[UPDATE: November 11, 2020]
The past few weeks have brought into sharper focus the shape of what American society and the nonprofit sector in particular may face in the coming months. [See COVID-19 RESPONSE HOME PAGE]
The pandemic, as predicted, has worsened dramatically all around the nation. Hoped-for reopenings must be delayed. But there are likely one or more vaccines that may soon be approved, pending verification of preliminary safety and efficacy data. Widespread distribution in the short term, though, will be hampered by logistical challenges.
The November 3rd election results mean a shift in administration in Washington, DC, and a top-priority focus – already underway in the planning stages – on the COVID-19 crisis. Whether there will be significant financial assistance may depend on the outcome of the upcoming Georgia Senate runoffs.
[UPDATE: October 24, 2020]
Now, well into autumn, we face a worsening of the pandemic around the nation and continued uncertainty. The prospect of government aid has not yet materialized and may not happen at all.
[UPDATE: September 24, 2020]
The summer has drawn to a close, but we remain in a state of confusion and uncertainty even about when or how parts of the community (including the nonprofit sector) can safely reopen. There has also been a devastating delay in the next round of much-needed government financial help.
Experts advise continuing to use the tools of “scenario planning” to navigate through the next weeks and months when so much remains up in the air.
[UPDATE: June 24, 2020]
“Nonprofit leaders need to keep reminding themselves,” advises expert Alan Cantor, “that this is an unprecedented time.” And “more than one person has joked,” he explains, about “returning to a time … that’s precedented.”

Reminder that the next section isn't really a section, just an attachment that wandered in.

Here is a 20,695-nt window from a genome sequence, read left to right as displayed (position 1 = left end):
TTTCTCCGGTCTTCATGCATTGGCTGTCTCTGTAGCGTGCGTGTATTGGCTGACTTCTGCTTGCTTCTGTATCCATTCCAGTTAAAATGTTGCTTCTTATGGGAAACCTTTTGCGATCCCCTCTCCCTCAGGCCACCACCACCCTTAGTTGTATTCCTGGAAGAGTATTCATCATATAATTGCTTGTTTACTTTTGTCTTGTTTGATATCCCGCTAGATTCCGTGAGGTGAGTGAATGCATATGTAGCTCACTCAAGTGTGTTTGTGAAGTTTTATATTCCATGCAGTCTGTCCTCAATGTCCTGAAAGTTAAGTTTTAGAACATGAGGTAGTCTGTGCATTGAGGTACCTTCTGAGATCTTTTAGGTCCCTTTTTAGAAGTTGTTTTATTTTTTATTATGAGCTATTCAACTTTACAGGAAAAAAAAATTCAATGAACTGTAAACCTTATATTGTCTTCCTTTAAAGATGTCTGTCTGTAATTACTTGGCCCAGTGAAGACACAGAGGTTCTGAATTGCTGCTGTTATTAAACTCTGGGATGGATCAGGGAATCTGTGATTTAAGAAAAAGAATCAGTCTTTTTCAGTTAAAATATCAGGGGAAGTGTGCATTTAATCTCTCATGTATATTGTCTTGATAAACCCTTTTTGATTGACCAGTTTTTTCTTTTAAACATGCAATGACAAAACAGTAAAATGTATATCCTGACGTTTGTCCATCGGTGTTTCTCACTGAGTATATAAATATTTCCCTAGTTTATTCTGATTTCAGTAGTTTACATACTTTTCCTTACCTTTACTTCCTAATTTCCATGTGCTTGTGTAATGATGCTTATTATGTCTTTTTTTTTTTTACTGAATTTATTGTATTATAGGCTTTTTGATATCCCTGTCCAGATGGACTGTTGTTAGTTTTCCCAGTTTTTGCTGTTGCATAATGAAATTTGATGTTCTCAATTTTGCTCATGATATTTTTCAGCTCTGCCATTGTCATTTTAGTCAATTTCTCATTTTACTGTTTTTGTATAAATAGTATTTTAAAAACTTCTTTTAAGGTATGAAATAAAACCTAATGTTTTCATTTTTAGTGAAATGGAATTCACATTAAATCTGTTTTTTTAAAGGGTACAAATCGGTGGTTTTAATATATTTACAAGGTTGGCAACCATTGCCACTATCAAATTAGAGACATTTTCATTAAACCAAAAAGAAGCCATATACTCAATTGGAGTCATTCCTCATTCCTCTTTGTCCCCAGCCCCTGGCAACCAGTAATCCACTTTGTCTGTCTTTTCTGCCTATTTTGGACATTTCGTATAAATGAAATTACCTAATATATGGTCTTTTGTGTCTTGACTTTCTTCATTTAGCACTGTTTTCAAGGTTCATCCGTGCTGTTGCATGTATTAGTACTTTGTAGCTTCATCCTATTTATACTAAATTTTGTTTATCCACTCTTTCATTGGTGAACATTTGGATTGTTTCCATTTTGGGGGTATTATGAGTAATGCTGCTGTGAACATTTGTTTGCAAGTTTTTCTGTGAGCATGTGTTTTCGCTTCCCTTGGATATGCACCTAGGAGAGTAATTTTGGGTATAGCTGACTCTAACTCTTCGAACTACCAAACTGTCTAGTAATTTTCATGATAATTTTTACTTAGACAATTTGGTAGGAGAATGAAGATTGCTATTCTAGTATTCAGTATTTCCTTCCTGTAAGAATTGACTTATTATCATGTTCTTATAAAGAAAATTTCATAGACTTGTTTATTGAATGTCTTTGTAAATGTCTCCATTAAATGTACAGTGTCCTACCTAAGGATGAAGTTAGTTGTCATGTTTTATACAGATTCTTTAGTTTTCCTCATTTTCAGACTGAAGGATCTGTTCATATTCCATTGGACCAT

The pre-COVID-19 body of crisis-management literature continues to grow during these strange and unsettling times. But it seems that there are more and more questions, and few satisfying or definitive answers.
Just as we had begun to acknowledge the stark reality that our new “normal” of quarantine and lock-down could last many months, there was an abrupt shift in May. Suddenly – and against the advice of health experts – all 50 states moved into multi-stage “reopenings.”
There were warnings that premature action might spur new infection hot spots resulting in the need to rollback reopening permissions. We’re already seeing the validity of these predictions with disturbing disease trends and statistics in many states and some key turnabouts by political leaders in those jurisdictions.
These fluid and unfamiliar circumstances present even more of a challenge for the remainder of 2020 and into 2021 than would have been the case under a steady, albeit grim, reality of a long-term, shut-down nation.
While there’s been an extraordinary financial response from the government, it’s not nearly enough to meet the needs of the nonprofit community and of its constituents and beneficiaries in the near term. Bureaucratic obstacles and challenges have marred the delivery of this important aid and lawmakers continue to fight over the contours of additional assistance packages.
Nevertheless, in this enormous global crisis, there are already success stories and lessons learned that can be shared.
This section includes more detail in sub-parts: Directors’ Duties Now; Crisis Communications; Crisis Planning; and (the newly added) Reopenings.